40 million people in the United States are estimated to be affected by an anxiety disorder and this is just in the 18 and over age bracket. In teens alone, it is estimated that around 25% suffer from some form of anxiety. Anxiety disorders come from a very complex set of factors so I am not going to suggest that there is a one size fits all cure. I do however believe that for many people there are habits that can be developed that will certainly help. And regardless of how careful or deliberate we are in developing good habits, it is still inevitable that we will all experience anxiety or stress in our lifetime. First of all, let us recognize the difference in each: stress is a response to a threat in a situation and anxiety is a reaction to stress. Next, it is often found that many who suffer from anxiety disorders will also suffer from physical illnesses and other co-occurring disorders. This is not surprising as I often speak to my students about how interconnected our physical, mental and spiritual parts are to our overall being. There are many standard treatment options in the medical world for anxiety and other mental and or physical disorders but one will have to seek out a doctor they trust to learn more about those. I am not a medical doctor and so I will focus on a different direction within this blog.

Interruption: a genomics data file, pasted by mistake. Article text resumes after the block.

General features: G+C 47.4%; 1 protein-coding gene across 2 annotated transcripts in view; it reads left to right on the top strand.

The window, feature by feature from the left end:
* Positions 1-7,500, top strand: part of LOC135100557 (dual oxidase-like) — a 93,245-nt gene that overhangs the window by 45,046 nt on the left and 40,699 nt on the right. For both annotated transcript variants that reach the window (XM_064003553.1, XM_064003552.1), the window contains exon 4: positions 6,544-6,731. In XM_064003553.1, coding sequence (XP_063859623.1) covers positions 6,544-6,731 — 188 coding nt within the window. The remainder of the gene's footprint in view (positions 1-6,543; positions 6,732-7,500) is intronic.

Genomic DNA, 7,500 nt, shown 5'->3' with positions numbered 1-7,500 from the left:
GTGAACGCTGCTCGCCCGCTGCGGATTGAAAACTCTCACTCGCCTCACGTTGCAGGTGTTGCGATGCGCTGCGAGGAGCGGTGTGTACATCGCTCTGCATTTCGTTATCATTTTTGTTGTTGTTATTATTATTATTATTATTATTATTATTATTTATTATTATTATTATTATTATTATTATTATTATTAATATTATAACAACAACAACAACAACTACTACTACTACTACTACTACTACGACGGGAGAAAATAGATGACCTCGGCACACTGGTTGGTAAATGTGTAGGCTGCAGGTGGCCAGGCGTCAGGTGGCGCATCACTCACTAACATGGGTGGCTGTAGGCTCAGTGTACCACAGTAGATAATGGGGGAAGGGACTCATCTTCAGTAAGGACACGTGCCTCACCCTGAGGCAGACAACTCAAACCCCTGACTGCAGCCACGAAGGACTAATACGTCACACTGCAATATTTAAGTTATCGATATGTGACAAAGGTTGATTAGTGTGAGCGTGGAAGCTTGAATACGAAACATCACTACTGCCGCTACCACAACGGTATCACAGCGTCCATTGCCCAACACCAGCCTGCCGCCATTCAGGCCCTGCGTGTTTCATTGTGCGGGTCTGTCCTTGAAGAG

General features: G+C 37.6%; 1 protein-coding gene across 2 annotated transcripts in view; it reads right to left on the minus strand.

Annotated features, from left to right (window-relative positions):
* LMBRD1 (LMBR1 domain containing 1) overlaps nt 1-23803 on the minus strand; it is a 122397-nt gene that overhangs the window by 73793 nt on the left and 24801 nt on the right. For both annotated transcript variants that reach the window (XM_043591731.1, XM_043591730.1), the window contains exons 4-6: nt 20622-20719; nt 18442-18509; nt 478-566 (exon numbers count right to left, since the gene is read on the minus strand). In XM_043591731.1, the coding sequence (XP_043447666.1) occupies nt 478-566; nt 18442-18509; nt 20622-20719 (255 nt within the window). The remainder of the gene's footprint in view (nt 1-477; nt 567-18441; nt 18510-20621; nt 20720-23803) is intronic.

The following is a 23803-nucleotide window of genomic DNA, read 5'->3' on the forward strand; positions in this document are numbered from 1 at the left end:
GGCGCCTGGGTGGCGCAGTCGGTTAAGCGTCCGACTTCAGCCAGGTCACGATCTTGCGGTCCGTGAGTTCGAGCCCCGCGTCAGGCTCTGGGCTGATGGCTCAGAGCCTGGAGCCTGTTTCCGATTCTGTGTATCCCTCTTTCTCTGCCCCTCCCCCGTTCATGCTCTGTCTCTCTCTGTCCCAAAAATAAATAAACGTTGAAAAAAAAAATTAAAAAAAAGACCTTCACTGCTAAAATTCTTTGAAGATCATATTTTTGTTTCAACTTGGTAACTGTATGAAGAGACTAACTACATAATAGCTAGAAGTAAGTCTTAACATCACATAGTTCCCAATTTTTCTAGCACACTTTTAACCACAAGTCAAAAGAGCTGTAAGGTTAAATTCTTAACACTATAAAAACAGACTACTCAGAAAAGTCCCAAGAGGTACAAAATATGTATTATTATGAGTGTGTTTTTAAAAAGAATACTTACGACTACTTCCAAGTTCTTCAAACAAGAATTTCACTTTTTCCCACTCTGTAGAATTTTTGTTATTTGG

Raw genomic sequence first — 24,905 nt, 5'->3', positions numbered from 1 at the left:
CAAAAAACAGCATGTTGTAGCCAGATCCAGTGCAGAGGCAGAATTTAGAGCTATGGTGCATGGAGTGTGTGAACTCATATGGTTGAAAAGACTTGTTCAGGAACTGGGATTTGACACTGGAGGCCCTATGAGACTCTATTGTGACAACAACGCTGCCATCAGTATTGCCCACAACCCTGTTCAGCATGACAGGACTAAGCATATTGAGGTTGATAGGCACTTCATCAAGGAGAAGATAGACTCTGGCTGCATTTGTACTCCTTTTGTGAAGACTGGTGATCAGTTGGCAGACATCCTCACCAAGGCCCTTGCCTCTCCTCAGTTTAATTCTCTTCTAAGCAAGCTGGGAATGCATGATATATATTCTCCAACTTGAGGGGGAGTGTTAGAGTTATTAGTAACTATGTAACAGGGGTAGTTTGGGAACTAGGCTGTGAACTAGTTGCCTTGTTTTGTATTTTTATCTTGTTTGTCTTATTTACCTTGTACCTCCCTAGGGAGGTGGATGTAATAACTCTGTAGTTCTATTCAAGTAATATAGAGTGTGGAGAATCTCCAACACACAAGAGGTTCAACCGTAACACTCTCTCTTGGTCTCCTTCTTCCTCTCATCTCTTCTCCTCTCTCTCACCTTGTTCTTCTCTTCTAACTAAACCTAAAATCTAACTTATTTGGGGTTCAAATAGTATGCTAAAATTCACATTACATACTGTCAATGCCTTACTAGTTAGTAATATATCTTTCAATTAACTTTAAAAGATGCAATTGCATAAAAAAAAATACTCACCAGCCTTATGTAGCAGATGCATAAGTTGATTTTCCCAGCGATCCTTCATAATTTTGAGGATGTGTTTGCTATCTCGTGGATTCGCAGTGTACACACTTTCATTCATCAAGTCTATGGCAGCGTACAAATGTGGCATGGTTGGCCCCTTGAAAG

To me, life is a gift, each person being a once in a lifetime creation. One of the most beautiful realizations of the gift of life is that one does not have to go anywhere to get what one has already been given. And as human beings, we are distinct from most if not all of the other life forms we know of in that we have the clear cut ability to choose. It is this ability to choose that I will try and focus on. Namely, how do we choose to live the life we are given. Lets start with the small things: do we pray? do we give thanks or do we complain? do we judge and condemn others or do we show compassion and forgiveness? I start with these as the small things because I believe that all of these things are within our control no matter what. One of my coaching strategies is to always focus on what I/we can control. For example, I explain to my students that we may not always be the smartest, strongest and the fastest but no one can ever stop us from being the kindest and hardest working. I mention this because kindness goes hand and hand with compassion and forgiveness and hard work through consistent effort results in a constant improvement of one self and this is especially true in regards to prayer. Of course, one can improve their knowledge, strength and even speed through hard work but the key here is where we place our focus. For I would venture to say that the stress that may lead to one's anxiety often comes from either things outside of their control and or the misplacement of one's focus.